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McNabb, 'O' Find Rhythm

SEATTLE -- No Patrick Kerney. No Lofa Tatupu.

Quarterback Donovan McNabb had to be licking his chops. He should have had a field day against Seattle's defense. Well, it was a little tougher than Eagles fans would have liked.

McNabb started slow, but rallied to complete 28 of 43 passes for a monster 349 yards and a pair touchdowns to lead the Eagles to a 26-7 win over the Seahawks on Sunday at Qwest Field for the team's third straight win.

"In this game, you're going to have highs and lows," McNabb said. "Fortunately, the last two weeks, we had lows early and were able to pick up and take off from there."

Seattle's 27th-ranked defense was without two of its biggest playmakers. Kerney entered the game as the team leader in sacks with 5.0 this season, but was sidelined with a shoulder injury. Tatupu, meanwhile, had a career-day last season against the Eagles with three interceptions (McNabb did not play in that game) but on this day he was missing in action because of a groin injury.

Even without those two playmakers, McNabb was unable to get on track early.

But in the second quarter, McNabb caught fire.

After completing only 3 of 13 passes for 57 yards and an interception in the first quarter, McNabb was a perfect 10 for 10 for 109 yards and two touchdowns to close out the first half. In fact, McNabb also connected on his first three passes of the second half as he led the Eagles on a scoring drive that ended with a 39-yard David Akers field goal to put the Eagles ahead 17-7.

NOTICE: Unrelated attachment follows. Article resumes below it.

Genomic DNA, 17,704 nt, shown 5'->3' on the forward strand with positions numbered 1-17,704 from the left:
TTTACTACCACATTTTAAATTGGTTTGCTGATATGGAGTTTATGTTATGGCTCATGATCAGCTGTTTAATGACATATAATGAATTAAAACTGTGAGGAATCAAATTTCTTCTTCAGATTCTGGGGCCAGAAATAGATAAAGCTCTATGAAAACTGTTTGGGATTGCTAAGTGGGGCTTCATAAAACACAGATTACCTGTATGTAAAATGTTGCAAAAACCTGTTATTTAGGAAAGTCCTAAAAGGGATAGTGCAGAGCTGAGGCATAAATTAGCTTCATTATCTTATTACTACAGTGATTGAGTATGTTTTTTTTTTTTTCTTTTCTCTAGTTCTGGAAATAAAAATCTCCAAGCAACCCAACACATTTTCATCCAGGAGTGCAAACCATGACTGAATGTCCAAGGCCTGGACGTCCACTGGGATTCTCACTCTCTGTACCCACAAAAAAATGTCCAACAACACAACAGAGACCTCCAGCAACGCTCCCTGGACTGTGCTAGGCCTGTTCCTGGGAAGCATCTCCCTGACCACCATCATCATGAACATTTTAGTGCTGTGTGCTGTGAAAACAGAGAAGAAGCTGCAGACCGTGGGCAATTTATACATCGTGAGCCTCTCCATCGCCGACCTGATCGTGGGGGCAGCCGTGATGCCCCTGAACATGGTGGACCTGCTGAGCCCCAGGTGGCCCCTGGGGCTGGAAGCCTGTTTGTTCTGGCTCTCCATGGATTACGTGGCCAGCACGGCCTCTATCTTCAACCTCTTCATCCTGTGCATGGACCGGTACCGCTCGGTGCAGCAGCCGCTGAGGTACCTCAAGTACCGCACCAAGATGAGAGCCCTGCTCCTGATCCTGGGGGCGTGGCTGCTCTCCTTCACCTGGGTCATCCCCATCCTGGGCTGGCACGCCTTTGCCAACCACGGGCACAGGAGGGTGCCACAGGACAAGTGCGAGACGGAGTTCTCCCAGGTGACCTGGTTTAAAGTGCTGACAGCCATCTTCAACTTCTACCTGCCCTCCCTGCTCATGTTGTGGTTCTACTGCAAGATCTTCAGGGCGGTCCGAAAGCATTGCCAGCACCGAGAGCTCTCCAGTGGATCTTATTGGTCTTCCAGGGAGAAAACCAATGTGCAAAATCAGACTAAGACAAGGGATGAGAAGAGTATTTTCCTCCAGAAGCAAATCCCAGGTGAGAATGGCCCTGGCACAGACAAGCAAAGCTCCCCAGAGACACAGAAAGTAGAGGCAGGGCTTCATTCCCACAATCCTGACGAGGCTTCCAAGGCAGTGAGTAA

Facing a third-and-6 later in the third quarter, McNabb hit tight end Brent Celek for a 39-yard gain by lofting a pass perfectly over safety Jordan Babineaux to keep the drive alive. That drive ended with another Akers field goal to pad the lead to 20-7. Celek finished with 131 yards, a franchise record for a tight end in a single game.

"We were able to settle down and kind of get things going and kind of get a beat on what they were doing in certain situations in which we had the answer for," McNabb said. "The key for us today was involving the tight ends, being able to open things on the inside for guys on the outside."

McNabb utilized the most unlikely of sources for the second touchdown strike. On a first-and-goal from the 1-yard line, McNabb rolled to his right and found guard Todd Herremans for the touchdown. Needless to say, it was Herremans' first-career touchdown. According to Stats Inc., it is only the second receiving touchdown by a player listed as an offensive lineman in franchise history. The first came way, way back in 1934 when Bob Gonya caught a 4-yard touchdown pass against the Pittsburgh Pirates.

"What you're seeing now is a team that has learned from its mistakes and is able to capitalize," McNabb said.

McNabb was key in helping erase an early second quarter deficit, in what turned out to be the only time the Eagles trailed all day. On a third-and-2 from the Seattle 32-yard line, McNabb found DeSean Jackson for a 14-yard gain. On the next play, he hooked up with Reggie Brown on the right side for a 22-yard touchdown. Brown spun past Pro Bowl cornerback Marcus Trufant and scored his first touchdown of the year.

The Eagles had four three-and-outs in the first quarter. McNabb's first seven passes were incomplete. Even when he appeared to break through late in the first quarter with a nice 44-yard completion to Celek after he sidestepped a safety blitz, McNabb threw an interception on the very next play when his pass intended for Jackson was picked off by safety Deon Grant.

But the end result is the one that matters. And McNabb has helped the Eagles win their last three games. Now, the defending Super Bowl champion New York Giants are on the horizon for a prime-time showdown at Lincoln Financial Field.

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